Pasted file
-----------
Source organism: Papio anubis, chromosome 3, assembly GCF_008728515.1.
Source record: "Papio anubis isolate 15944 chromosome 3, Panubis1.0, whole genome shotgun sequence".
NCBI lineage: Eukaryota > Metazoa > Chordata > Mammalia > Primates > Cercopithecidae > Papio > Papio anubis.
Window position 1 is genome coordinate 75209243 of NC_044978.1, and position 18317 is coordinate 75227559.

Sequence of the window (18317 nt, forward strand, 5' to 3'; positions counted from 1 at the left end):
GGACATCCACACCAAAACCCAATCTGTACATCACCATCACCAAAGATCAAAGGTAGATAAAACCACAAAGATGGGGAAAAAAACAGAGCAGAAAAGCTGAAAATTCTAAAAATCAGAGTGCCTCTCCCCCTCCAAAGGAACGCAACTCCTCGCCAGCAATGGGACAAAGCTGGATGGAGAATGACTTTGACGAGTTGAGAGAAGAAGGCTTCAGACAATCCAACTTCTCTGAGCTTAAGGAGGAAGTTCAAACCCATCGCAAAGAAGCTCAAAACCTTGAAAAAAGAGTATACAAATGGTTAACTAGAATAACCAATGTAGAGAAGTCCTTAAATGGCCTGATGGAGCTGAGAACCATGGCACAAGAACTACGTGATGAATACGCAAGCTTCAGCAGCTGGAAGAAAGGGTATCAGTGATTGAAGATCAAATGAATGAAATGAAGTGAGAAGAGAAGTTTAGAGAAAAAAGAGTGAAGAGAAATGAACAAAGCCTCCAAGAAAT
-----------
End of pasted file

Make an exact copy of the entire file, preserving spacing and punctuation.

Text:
Source organism: Papio anubis, chromosome 3, assembly GCF_008728515.1.
Source record: "Papio anubis isolate 15944 chromosome 3, Panubis1.0, whole genome shotgun sequence".
NCBI lineage: Eukaryota > Metazoa > Chordata > Mammalia > Primates > Cercopithecidae > Papio > Papio anubis.
Window position 1 is genome coordinate 75209243 of NC_044978.1, and position 18317 is coordinate 75227559.

Sequence of the window (18317 nt, forward strand, 5' to 3'; positions counted from 1 at the left end):
GGACATCCACACCAAAACCCAATCTGTACATCACCATCACCAAAGATCAAAGGTAGATAAAACCACAAAGATGGGGAAAAAAACAGAGCAGAAAAGCTGAAAATTCTAAAAATCAGAGTGCCTCTCCCCCTCCAAAGGAACGCAACTCCTCGCCAGCAATGGGACAAAGCTGGATGGAGAATGACTTTGACGAGTTGAGAGAAGAAGGCTTCAGACAATCCAACTTCTCTGAGCTTAAGGAGGAAGTTCAAACCCATCGCAAAGAAGCTCAAAACCTTGAAAAAAGAGTATACAAATGGTTAACTAGAATAACCAATGTAGAGAAGTCCTTAAATGGCCTGATGGAGCTGAGAACCATGGCACAAGAACTACGTGATGAATACGCAAGCTTCAGCAGCTGGAAGAAAGGGTATCAGTGATTGAAGATCAAATGAATGAAATGAAGTGAGAAGAGAAGTTTAGAGAAAAAAGAGTGAAGAGAAATGAACAAAGCCTCCAAGAAAT